Mini rea­sons it’s green­est

The Cooper D is tops for fuel ef­fi­ciency, writes STU­ART MARTIN

Herald Sun - Motoring - - Front Page -

IF ANY car can make diesel driv­ing trendy in Aus­tralia, it has to be the Mini. The born-again baby is one of the hottest choices with young driv­ers and the ar­rival of the Mini Cooper D ticks an­other big box for gree­nies.

Right now, Mini claims the $33,750 Cooper D is the most fuel-ef­fi­cient car with the low­est CO2 of any sold in Aus­tralia.

The Cooper D has of­fi­cial fuel con­sump­tion of 3.9L/100km with C02 emis­sions of 104g/km, slip­ping in just be­low Toy­ota’s cur­rent Prius.

So the D has the num­bers, but Mini has to en­sure the car re­mains cool as a diesel.

‘‘That’s the big ques­tion, and I think the thing work­ing in our favour is it’s in­her­ently a Mini. We’re re­ly­ing on the fact that a diesel in a Mini pack­age is still a Mini,’’ Mini mar­ket­ing man­ager Chris Brown says.

The D has a broader power dome on the bon­net and a larger front air in­take for the in­duc­tion hard­ware for the 1.6-litre com­mon­rail, di­rect-in­jec­tion tur­bod­iesel en­gine.

It was co-de­vel­oped and is shared with Peu­geot and Citroen and comes with a par­tic­u­late fil­ter and vari­able-ge­om­e­try turbo.

The turbo shares an over­boost func­tion, when the right pedal is floored, with the petrol Mini that gives an ad­di­tional 20Nm of torque above the 240Nm avail­able from 1750 revs. If you feel the need, the en­gine de­liv­ers 80kW of power.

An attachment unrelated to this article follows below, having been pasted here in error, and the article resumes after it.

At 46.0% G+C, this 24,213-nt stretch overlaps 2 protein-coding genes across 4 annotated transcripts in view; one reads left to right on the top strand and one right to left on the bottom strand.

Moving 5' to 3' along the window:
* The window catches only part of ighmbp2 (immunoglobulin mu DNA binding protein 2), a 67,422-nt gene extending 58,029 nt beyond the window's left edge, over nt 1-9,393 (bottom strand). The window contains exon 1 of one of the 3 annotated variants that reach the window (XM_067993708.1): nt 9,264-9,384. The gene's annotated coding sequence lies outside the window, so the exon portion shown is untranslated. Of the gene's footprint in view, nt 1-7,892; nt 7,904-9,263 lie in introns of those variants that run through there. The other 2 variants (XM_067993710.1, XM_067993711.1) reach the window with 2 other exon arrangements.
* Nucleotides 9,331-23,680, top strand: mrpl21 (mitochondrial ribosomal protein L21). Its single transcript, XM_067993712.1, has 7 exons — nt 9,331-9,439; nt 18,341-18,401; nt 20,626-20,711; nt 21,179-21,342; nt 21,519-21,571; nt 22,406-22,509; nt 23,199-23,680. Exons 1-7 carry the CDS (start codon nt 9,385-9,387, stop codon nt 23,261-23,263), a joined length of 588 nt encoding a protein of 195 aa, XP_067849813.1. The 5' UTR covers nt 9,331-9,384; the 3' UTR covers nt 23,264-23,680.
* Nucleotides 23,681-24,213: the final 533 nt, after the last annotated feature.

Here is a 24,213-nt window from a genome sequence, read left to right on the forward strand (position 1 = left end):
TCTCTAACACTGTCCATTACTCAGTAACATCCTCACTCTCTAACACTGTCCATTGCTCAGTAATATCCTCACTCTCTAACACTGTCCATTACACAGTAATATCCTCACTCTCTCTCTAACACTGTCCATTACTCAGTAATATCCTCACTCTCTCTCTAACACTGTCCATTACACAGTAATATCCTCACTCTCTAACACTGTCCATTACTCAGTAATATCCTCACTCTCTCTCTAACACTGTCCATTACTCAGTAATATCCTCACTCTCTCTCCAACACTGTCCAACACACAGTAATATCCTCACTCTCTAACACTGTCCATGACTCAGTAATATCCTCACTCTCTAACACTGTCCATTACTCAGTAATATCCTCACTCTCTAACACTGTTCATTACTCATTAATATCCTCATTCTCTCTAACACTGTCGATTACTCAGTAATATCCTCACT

Mini says the D is good for a 9.9-sec­ond sprint to 100km/h and a 195km/h top speed.

The man­ual Cooper D also has an au­to­matic func­tion to cut the en­gine in stop-start traf­fic. It works when the gear­box is in neu­tral and the clutch pedal is not pressed, restart­ing when the clutch pedal is touched. It’s not avail­able on the au­to­matic model.

The Cooper D also brings brake en­ergy re­gen­er­a­tion, which recharges the bat­tery when coast­ing or brak­ing, as well as smart oil and wa­ter pumps that kick in when re­quired.

An un­der­body aero-panel, a ‘‘fric­tionop­ti­mised’’ crank drive, elec­tric power steer­ing and more alu­minium pan­els and com­po­nents com­plete the green deal.

BROWN says the econ­omy, range and emis­sion ben­e­fits of diesels are well ac­cepted, but ad­mits the D auto suf­fers against the man­ual.

‘‘Some of the new tech­nol­ogy doesn’t carry over into the au­to­matic — the au­to­matic stop/ start and the shift in­di­ca­tor, for ex­am­ple,’’ he says.

‘‘Those peo­ple more in­ter­ested in econ­omy are go­ing to go for the man­ual and those looking for con­ve­nience will go for the auto.’’

The Cooper D car­ries the same equip­ment as the petrol Cooper, which means sta­bil­ity con­trol, six airbags, 15-inch al­loy wheels, air­con­di­tion­ing, CD sound, trip com­puter, sports steer­ing wheel with au­dio and cruise con­trols and height-ad­justable front seats.

Prices start at $33,750. The au­to­matic jumps to $36,100 and the car’s thirst also rises to 5L/100km. A Chilli pack on the man­ual makes it $37,350.

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